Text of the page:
Before giving birth, I heard somewhere that babies should start to suckle in the four hours after birth, and ideally straight away. When I was handed my tiny, startled daughter, I was pretty zonked, but I seemed to recall her little mouth seeking out my nipple. Or me putting my nipple near to her little mouth. Or something like that. Anyway, within a few minutes of ‘skin on skin’ she seemed to have something breast-like in her mouth and was happily sucking away.
The midwives were all suitably impressed. ‘Ooo, look she’s latched on already! That’s great. I’m sure you’ll be a natural.’ Well, of course – surely breastfeeding was the most natural thing in the world? If you were happy to let your intuition govern your actions, and you responded to your baby instinctively, then it seemed pretty straightforward. I should point out at this stage that I’d just had a calm water birth, without major trauma or pain relief, and was therefore feeling pretty earth mother about everything. Breastfeeding was the next obvious step, and I was going to be great at it.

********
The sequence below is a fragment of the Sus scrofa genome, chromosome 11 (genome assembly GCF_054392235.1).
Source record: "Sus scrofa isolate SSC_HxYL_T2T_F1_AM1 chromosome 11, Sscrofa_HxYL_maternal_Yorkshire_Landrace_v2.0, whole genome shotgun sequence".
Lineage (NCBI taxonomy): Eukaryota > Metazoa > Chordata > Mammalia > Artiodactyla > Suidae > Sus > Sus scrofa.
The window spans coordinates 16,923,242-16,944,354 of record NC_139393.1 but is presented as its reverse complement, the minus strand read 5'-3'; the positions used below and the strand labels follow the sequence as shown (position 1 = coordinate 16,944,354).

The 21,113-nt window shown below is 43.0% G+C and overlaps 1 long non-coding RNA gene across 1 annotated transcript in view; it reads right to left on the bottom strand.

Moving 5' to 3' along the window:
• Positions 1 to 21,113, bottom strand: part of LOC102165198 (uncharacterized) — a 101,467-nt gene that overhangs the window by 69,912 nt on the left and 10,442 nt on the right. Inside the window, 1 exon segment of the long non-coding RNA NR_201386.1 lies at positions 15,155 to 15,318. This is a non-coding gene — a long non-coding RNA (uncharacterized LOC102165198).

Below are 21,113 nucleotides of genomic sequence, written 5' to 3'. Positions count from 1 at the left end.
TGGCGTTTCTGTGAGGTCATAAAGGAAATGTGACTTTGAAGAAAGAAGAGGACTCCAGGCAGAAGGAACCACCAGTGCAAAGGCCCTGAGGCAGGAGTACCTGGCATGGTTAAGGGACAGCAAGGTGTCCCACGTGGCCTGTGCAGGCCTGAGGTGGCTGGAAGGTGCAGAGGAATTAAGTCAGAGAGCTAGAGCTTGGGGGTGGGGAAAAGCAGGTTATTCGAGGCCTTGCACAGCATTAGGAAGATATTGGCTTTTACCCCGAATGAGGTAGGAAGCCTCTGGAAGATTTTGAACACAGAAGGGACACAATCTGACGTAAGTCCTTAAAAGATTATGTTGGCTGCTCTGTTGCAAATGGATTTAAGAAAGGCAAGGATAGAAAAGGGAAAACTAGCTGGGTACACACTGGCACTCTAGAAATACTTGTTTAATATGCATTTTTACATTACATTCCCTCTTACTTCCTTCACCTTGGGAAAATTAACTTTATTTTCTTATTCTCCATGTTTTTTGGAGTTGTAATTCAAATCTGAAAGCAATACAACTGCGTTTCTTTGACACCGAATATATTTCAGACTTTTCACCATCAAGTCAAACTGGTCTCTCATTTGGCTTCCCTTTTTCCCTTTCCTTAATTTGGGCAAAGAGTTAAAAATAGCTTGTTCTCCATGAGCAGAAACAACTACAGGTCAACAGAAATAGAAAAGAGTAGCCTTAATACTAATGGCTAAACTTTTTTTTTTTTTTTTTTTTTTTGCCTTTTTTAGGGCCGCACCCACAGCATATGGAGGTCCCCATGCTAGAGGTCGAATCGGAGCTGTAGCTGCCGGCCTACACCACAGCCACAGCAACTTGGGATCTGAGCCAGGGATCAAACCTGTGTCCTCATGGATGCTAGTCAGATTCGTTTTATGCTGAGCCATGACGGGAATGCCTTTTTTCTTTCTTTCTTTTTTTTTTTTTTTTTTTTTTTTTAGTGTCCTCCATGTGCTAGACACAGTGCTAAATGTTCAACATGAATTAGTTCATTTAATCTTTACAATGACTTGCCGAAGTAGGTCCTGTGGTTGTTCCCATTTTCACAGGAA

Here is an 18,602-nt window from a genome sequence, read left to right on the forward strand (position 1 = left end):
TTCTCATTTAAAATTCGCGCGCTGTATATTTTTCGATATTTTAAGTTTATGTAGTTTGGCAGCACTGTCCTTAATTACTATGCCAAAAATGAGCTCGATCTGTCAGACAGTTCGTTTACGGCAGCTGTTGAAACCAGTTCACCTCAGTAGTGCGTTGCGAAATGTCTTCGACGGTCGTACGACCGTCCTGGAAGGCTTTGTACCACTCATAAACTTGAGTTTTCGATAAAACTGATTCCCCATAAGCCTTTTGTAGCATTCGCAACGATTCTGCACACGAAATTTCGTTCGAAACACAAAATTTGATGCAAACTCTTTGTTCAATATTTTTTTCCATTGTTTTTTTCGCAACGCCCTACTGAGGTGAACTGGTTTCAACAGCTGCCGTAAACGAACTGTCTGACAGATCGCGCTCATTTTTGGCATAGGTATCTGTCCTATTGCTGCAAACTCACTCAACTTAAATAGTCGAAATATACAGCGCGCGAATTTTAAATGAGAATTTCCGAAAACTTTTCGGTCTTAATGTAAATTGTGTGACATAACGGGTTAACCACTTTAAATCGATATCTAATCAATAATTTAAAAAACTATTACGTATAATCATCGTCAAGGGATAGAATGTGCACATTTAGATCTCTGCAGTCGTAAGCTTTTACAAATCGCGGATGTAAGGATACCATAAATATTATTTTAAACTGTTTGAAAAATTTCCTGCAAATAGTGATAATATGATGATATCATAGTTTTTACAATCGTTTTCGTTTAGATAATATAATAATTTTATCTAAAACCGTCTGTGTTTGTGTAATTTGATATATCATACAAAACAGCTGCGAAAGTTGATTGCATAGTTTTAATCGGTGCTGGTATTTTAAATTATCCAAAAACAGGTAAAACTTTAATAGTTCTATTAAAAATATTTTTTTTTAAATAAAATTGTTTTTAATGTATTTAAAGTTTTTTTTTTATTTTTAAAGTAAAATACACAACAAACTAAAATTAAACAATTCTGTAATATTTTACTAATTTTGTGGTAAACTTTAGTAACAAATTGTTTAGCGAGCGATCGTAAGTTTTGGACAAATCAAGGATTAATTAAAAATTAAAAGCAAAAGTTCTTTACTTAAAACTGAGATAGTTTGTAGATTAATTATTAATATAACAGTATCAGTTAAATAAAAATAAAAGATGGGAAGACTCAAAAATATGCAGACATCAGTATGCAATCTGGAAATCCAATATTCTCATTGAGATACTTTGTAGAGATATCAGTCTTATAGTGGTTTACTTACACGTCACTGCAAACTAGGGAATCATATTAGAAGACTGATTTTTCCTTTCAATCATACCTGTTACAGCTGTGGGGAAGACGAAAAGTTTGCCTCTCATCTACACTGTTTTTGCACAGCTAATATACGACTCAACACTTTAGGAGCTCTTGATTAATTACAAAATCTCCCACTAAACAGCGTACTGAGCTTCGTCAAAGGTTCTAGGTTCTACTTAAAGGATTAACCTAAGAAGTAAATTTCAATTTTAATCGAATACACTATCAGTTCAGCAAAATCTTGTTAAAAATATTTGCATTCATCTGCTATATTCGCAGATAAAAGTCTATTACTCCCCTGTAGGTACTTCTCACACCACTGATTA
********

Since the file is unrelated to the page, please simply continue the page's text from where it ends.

Over the remaining hours spent in hospital, my daughter C and I slept, interspersed with periods of the suckling we were both so fantastic at. If I was honest, it was starting to sting a bit, but nothing I couldn’t handle. The next morning, I overheard a conversation between a midwife and the woman in the bed opposite me on the ward. ‘Are you breast or bottle feeding?’ the nurse asked. ‘Bottle’ she replied without hesitation. ‘He’s had loads – two lots of 30 mils just last night’. God, you had to make up that formula from scratch each time, I thought. What a pain! How can you have dismissed breastfeeding so quickly?